by Lúcia Nagib
Film scholars in the new millennium have to live with an existential dilemma. Their very raison d’être, i.e. ‘film’, has become a chaotic constellation of audiovisual artefacts, mostly in digital form, bearing little or no relation to the endearing perforated film strip that continues to illustrate so many of our activities. Whether as synonymous to ‘film’ or as the name of film theatres, ‘cinema’ is equally undergoing an identity crisis in an environment dominated by giant video-on-demand (VoD) streamers, cashing in on the easy pleasure of home-viewing, which in pandemic times has become impossible to resist. For decades now we have been juggling with alternative appellations to account for the elusive object we study and teach, two of our favourites being ‘screen’ and ‘lens-based’ media. However, modes of audiovisual production and exhibition have evolved beyond these descriptors, some of them dispensing with lenses for their creation (as in CGI, or computer-generated imagery) or the traditional screen for their fruition (as in VR or virtual reality productions). Even the adjective ‘audiovisual’ reveals its limits, when it comes to works addressing our haptic and olfactory senses, as well as our vision and hearing, examples including AR (augmented reality) and expanded-cinema experiments.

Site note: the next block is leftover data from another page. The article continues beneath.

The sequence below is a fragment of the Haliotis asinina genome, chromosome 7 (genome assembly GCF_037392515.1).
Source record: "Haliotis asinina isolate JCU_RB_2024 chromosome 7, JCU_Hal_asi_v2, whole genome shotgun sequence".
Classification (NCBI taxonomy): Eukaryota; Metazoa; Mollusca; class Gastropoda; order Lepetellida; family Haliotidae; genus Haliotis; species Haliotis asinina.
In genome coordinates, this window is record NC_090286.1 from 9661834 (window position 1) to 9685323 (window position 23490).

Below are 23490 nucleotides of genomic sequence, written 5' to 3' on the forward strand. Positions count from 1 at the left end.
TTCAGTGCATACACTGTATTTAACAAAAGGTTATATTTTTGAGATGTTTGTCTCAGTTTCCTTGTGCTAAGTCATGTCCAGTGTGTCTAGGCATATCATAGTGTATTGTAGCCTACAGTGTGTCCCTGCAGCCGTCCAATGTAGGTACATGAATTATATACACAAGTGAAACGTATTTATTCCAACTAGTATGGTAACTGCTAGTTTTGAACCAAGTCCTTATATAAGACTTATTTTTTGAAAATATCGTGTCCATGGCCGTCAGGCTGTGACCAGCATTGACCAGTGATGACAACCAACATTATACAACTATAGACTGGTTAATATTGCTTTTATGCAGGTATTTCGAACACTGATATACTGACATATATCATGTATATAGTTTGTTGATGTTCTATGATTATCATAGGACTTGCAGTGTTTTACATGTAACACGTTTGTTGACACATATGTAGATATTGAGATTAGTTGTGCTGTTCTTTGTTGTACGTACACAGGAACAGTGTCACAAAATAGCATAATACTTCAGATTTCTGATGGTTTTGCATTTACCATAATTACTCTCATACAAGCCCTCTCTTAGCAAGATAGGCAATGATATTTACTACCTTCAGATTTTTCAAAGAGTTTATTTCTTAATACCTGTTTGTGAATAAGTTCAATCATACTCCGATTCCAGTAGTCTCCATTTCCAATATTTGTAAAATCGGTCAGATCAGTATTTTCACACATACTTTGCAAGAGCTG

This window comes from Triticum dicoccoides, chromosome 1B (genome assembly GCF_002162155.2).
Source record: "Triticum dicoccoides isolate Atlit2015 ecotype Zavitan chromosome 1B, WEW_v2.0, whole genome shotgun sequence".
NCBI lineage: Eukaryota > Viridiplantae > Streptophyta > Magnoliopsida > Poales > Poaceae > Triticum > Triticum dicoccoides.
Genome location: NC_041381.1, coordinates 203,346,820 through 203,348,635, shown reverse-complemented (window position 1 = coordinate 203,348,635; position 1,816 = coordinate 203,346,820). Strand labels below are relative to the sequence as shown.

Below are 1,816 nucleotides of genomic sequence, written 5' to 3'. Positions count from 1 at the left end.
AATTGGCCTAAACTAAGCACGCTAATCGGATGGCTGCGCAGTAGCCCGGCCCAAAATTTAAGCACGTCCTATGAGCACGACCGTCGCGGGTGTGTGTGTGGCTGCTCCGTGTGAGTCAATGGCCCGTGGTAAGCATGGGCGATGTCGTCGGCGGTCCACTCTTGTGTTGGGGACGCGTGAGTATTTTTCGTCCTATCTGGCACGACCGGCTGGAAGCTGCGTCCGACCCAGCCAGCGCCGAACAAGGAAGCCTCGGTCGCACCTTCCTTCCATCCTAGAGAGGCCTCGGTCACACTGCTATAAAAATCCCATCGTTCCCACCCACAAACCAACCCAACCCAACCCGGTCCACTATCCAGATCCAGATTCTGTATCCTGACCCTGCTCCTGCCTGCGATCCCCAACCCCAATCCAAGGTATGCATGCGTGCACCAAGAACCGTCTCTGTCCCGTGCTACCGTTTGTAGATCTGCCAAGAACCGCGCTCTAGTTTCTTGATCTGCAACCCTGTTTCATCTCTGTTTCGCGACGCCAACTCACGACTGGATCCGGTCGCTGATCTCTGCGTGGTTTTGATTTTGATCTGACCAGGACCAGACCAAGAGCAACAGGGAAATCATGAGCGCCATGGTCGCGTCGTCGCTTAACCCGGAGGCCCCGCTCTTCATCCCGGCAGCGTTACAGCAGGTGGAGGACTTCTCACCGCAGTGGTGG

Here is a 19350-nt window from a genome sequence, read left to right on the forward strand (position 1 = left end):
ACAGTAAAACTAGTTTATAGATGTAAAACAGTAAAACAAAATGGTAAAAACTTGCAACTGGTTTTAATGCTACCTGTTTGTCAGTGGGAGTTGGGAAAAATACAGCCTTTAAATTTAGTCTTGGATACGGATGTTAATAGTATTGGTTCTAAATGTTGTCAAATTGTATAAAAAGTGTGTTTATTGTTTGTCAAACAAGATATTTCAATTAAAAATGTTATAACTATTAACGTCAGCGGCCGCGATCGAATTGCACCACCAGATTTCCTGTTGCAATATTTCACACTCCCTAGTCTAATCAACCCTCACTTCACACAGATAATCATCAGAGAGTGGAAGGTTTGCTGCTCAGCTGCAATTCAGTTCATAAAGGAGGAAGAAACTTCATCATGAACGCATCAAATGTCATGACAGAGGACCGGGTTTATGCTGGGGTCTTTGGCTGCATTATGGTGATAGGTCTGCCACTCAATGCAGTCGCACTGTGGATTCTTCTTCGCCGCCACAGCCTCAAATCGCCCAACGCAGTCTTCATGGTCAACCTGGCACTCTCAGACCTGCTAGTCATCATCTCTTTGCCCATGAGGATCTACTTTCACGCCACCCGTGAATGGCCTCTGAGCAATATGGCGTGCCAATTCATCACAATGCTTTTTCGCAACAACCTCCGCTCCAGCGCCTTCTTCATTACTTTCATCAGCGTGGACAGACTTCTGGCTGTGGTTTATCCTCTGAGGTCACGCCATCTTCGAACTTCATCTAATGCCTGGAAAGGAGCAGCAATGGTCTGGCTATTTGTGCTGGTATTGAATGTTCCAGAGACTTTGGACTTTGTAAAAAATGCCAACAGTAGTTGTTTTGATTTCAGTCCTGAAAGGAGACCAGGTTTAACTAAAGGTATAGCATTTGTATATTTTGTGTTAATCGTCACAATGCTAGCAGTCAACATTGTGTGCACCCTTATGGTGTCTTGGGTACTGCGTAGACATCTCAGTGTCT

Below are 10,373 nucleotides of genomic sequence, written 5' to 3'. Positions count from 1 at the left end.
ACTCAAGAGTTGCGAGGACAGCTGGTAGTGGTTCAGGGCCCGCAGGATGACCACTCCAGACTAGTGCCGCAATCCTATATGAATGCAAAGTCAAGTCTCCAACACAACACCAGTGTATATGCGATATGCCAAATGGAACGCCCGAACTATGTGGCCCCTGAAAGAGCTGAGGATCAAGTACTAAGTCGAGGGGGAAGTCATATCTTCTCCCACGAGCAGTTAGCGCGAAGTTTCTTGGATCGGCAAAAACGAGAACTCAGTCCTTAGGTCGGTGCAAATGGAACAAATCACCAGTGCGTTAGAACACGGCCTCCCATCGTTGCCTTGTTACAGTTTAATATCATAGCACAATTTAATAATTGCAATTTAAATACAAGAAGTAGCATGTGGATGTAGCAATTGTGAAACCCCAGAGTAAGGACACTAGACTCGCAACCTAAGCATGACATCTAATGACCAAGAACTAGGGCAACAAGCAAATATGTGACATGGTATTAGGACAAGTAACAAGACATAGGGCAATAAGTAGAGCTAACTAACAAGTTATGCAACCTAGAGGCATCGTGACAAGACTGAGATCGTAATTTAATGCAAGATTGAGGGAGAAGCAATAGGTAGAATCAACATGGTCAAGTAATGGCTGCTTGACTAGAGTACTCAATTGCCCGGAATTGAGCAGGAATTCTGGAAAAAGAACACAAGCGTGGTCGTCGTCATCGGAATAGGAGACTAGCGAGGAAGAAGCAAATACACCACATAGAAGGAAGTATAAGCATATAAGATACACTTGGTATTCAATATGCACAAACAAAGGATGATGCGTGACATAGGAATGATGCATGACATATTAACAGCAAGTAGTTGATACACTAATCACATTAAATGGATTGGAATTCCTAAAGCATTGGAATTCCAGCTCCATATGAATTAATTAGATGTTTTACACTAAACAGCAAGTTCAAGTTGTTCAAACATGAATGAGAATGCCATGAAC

It is therefore understandable that many of us have taken refuge under the unspecific, catch-all term of ‘post-cinema’, as proposed in the excellent collection Post-Cinema: Theorizing 21st Century Film. In their introduction to the volume, editors Shane Denson and Julia Leyda highlight some of the recurrent features of new media forms, including ‘digital, interactive, networked, ludic, miniaturized, mobile, social, processual, algorithmic, aggregative, environmental, or convergent, among other things’. They however stress that none of these features, alone or in combination, constitute a replacement to traditional ‘film’; on the contrary, post-cinema should be understood as a ‘collection of media […] that “follows” the broadly cinematic regime of the twentieth century – where “following” can mean either to succeed something as an alternative or to “follow suit” as a development or a response in kind’. Invoking post-cinema again in its title, Dominique Chateau and José Moure in the more recent collection Post-cinema: Cinema in the Post-art Era (2020) subscribe to the idea of continuity described by Denson and Leyda, despite cinema’s many announced deaths over the past decades. But they go on to introduce a new element into the mix, namely ‘art’ or ‘post-art’, as they put it, the prefix ‘post’ resulting from contemporary art’s self-questioning status as art, as well as from cinema’s own dubious artistic character as an industrial medium. Thus, for these scholars, film and cinema still exist, even if just as ‘cinematicity’, or ‘traces of cinema’, as Jeffrey Geiger and Karin Littau have ingeniously called it.